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Satnews Daily
October 20th, 2010

Here's Looking @ Earth... DLR Duo Displays Their 3D Competence (Imagery)

The German Aerospace Center (DLR) has announced that the TanDEM-X and TerraSAR-X satellite pair have acquired their first image of Earth’s surface, synchronized to the microsecond, while flying over Mount Etna in Italy.

The first bistatic radar image acquired by the twin satellites TanDEM-X and TerraSAR-X shows the Italian volcano Mount Etna, on the east coast of Sicily. On the left of the image, below the flank of the volcano, the city of Catania can be seen as a collection of bright points. This image, acquired while the satellites were orbiting at a distance of only 350 metres from one another, is the world's first to be made using such a close satellite formation. Credit: DLR.

Scientists at the German Aerospace Center (Deutsches Zentrum für Luft- und Raumfahrt; DLR) have used the data to create a three-dimensional digital elevation model with an unprecedented elevation accuracy down to two metres. The image, taken while the satellites were flying just 350 metres apart, is the first in the world to be made by satellites flying in such a close formation. The image shows Mount Etna on the east coast of Sicily. This three-dimensional view of the volcano was generated from data recorded by TanDEM-X and TerraSAR-X. This was acquired using bistatic radar, where one of the satellites transmits a radar signal to Earth and the two satellites receive the reflection of this signal simultaneously. In this way, a highly accurate three-dimensional terrain model is created on a 12-metre grid. A similar recording technique was used in the Shuttle Radar Topography Mission (SRTM) in February of 2000. However, in this case only 60 percent of Earth's surface was imaged, and at a coarser grid spacing of 30 to 90 metres.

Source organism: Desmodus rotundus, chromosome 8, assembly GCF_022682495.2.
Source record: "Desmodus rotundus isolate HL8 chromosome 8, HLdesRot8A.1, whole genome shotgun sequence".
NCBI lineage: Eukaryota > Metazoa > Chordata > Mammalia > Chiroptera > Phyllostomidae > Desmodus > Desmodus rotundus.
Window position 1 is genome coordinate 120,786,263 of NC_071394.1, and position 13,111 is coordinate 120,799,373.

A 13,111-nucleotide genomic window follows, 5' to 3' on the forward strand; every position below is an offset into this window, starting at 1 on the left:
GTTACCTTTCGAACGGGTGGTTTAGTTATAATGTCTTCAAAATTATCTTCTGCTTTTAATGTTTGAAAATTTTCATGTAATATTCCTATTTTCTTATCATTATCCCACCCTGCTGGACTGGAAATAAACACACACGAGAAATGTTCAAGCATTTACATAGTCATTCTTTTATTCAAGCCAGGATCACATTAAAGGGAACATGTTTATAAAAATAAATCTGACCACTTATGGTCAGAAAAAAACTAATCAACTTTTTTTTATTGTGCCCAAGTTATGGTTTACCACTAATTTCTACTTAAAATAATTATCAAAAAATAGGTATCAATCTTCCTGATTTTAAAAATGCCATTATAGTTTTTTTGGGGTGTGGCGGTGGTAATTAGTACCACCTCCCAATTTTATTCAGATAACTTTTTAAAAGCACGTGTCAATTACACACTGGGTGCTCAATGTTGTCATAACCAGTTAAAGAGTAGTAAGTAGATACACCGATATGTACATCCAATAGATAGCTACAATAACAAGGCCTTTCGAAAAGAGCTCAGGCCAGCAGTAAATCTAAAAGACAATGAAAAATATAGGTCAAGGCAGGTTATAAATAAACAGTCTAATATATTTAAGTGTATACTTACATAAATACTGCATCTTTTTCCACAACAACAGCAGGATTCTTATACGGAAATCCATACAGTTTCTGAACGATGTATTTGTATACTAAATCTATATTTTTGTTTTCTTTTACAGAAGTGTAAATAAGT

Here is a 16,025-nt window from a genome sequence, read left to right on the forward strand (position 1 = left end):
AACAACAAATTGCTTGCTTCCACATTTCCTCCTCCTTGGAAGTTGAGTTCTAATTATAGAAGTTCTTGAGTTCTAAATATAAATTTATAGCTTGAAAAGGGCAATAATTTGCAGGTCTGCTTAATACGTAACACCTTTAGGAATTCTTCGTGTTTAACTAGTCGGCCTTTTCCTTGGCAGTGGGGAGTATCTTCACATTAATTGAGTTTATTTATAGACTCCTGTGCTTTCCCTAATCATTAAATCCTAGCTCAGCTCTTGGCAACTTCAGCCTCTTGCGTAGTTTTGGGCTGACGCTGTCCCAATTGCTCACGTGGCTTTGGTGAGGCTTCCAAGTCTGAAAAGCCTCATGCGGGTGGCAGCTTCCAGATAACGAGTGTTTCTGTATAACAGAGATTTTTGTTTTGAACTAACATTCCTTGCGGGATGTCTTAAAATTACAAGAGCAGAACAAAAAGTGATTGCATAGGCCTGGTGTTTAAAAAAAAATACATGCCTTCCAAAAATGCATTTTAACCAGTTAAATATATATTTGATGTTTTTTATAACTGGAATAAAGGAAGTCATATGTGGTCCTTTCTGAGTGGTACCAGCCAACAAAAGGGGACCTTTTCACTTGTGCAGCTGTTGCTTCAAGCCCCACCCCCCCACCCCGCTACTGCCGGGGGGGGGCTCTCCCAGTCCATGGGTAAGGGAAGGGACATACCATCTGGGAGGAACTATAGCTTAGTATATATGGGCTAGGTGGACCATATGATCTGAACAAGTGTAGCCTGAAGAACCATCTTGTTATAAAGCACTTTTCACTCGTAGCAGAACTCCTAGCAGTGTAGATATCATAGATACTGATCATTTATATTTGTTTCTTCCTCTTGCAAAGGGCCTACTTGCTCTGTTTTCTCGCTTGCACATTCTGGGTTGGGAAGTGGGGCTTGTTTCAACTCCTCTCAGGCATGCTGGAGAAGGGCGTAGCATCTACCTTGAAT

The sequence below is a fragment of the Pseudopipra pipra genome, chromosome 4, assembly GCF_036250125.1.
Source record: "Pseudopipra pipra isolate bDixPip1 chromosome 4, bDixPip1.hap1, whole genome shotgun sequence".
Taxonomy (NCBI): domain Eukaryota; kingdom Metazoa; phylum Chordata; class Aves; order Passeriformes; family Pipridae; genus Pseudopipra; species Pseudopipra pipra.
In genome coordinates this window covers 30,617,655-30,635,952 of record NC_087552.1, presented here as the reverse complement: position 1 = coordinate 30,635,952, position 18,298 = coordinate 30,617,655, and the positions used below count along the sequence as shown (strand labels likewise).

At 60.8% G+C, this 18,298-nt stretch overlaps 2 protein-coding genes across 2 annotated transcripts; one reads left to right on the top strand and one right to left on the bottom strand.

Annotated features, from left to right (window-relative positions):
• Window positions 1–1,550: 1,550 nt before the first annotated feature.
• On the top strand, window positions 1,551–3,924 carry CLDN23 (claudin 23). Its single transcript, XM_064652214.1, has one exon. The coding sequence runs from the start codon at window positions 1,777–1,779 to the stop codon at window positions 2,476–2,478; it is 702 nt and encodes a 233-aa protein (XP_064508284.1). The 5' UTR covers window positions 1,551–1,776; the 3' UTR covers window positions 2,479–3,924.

Major differences between the Shuttle Radar Topography Mission (SRTM) elevation model generated in 2000 and the current TanDEM-X elevation model are shown in colour on this TanDEM-X radar image of Mount Etna. The differences are due partly to the finer variations in elevation that SRTM could not reveal and partly due to new lava flows and a change in the altitude of the crater. One such outflow, from 2001, is visible to the south (left), while most of the changes in the central 'Valley of the Ox' (Valle del Bove) are of more recent origin. Credit: DLR.

Comparison of the TanDEM-X elevation model with data acquired ten years previously by SRTM demonstrates the improvement in precision; the difference between the elevations measured today and the SRTM elevation data is represented in colour on a TanDEM-X radar image of the area surrounding Mount Etna. In the area of the actual crater especially and along the flanks of the volcano there are differences of up to 30 metres.

The eruption of Eyjafjallajökull volcano in spring 2010 freed the crater, to the left in the image, of its ice cover. This three-dimensional elevation model, created using data from the two radar satellites TanDEM-X and TerraSAR-X, shows that the nearby volcano Katla (right) is probably still active; the small indentations indicate that the ice sheet covering it is melting and collapsing. Credit: DLR.

The first images taken in close flying formation form the foundation of the mission objective; from 2011 the two satellites will spend three years systematically measuring the entire surface of Earth multiple times with great precision. The radar satellites can observe the 150 million square kilometres of Earth’s surface around the clock, without interruption from the weather and clouds. The data acquired can be used for mapping the landscape, city planning and navigation, as well as for mission planning in disaster areas. It can also be used for scientific research in glacial, earthquake or volcanic regions. The DLR is responsible for the scientific use of the TanDEM-X data, planning and executing the mission, controlling the two satellites and generating the digital elevation model. Astrium built the satellites and contributed to the cost of their development and deployment. As with TerraSAR-X, Infoterra GmbH, a subsidiary of Astrium, is responsible for the commercial marketing of the TanDEM-X data.